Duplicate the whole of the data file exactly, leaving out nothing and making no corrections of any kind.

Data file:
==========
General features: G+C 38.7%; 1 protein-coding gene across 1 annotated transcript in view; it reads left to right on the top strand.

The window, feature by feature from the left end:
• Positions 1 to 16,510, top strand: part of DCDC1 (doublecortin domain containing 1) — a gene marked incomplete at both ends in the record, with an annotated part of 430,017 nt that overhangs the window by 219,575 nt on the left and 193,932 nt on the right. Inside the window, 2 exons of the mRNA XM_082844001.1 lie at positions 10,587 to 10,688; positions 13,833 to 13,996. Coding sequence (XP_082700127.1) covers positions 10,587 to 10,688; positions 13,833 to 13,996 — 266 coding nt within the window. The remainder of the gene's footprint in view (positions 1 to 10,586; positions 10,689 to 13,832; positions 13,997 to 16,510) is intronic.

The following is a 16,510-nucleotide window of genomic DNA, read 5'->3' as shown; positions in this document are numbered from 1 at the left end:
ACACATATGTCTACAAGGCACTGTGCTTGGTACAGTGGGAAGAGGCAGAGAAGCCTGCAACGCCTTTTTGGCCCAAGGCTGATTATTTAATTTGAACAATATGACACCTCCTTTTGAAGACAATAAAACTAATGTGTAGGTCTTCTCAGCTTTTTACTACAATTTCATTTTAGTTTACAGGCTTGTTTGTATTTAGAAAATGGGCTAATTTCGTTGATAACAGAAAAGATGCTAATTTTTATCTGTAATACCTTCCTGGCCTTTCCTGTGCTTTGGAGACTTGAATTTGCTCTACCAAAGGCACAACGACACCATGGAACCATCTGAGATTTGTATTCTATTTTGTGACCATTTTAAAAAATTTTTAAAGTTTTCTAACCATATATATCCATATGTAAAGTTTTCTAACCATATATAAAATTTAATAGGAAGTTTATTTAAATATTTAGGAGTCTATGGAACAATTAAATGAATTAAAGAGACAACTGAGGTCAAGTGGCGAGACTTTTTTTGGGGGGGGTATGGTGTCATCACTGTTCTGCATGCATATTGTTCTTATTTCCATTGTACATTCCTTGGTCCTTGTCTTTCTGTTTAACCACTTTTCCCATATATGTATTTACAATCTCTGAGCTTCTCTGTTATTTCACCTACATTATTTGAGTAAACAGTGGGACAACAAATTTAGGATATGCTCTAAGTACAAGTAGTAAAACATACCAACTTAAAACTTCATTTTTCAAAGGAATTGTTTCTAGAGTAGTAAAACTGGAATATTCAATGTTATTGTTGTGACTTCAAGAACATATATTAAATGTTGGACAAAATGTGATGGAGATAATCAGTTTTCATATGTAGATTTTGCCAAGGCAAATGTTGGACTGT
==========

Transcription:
General features: G+C 38.7%; 1 protein-coding gene across 1 annotated transcript in view; it reads left to right on the top strand.

The window, feature by feature from the left end:
• Positions 1 to 16,510, top strand: part of DCDC1 (doublecortin domain containing 1) — a gene marked incomplete at both ends in the record, with an annotated part of 430,017 nt that overhangs the window by 219,575 nt on the left and 193,932 nt on the right. Inside the window, 2 exons of the mRNA XM_082844001.1 lie at positions 10,587 to 10,688; positions 13,833 to 13,996. Coding sequence (XP_082700127.1) covers positions 10,587 to 10,688; positions 13,833 to 13,996 — 266 coding nt within the window. The remainder of the gene's footprint in view (positions 1 to 10,586; positions 10,689 to 13,832; positions 13,997 to 16,510) is intronic.

The following is a 16,510-nucleotide window of genomic DNA, read 5'->3' as shown; positions in this document are numbered from 1 at the left end:
ACACATATGTCTACAAGGCACTGTGCTTGGTACAGTGGGAAGAGGCAGAGAAGCCTGCAACGCCTTTTTGGCCCAAGGCTGATTATTTAATTTGAACAATATGACACCTCCTTTTGAAGACAATAAAACTAATGTGTAGGTCTTCTCAGCTTTTTACTACAATTTCATTTTAGTTTACAGGCTTGTTTGTATTTAGAAAATGGGCTAATTTCGTTGATAACAGAAAAGATGCTAATTTTTATCTGTAATACCTTCCTGGCCTTTCCTGTGCTTTGGAGACTTGAATTTGCTCTACCAAAGGCACAACGACACCATGGAACCATCTGAGATTTGTATTCTATTTTGTGACCATTTTAAAAAATTTTTAAAGTTTTCTAACCATATATATCCATATGTAAAGTTTTCTAACCATATATAAAATTTAATAGGAAGTTTATTTAAATATTTAGGAGTCTATGGAACAATTAAATGAATTAAAGAGACAACTGAGGTCAAGTGGCGAGACTTTTTTTGGGGGGGGTATGGTGTCATCACTGTTCTGCATGCATATTGTTCTTATTTCCATTGTACATTCCTTGGTCCTTGTCTTTCTGTTTAACCACTTTTCCCATATATGTATTTACAATCTCTGAGCTTCTCTGTTATTTCACCTACATTATTTGAGTAAACAGTGGGACAACAAATTTAGGATATGCTCTAAGTACAAGTAGTAAAACATACCAACTTAAAACTTCATTTTTCAAAGGAATTGTTTCTAGAGTAGTAAAACTGGAATATTCAATGTTATTGTTGTGACTTCAAGAACATATATTAAATGTTGGACAAAATGTGATGGAGATAATCAGTTTTCATATGTAGATTTTGCCAAGGCAAATGTTGGACTGT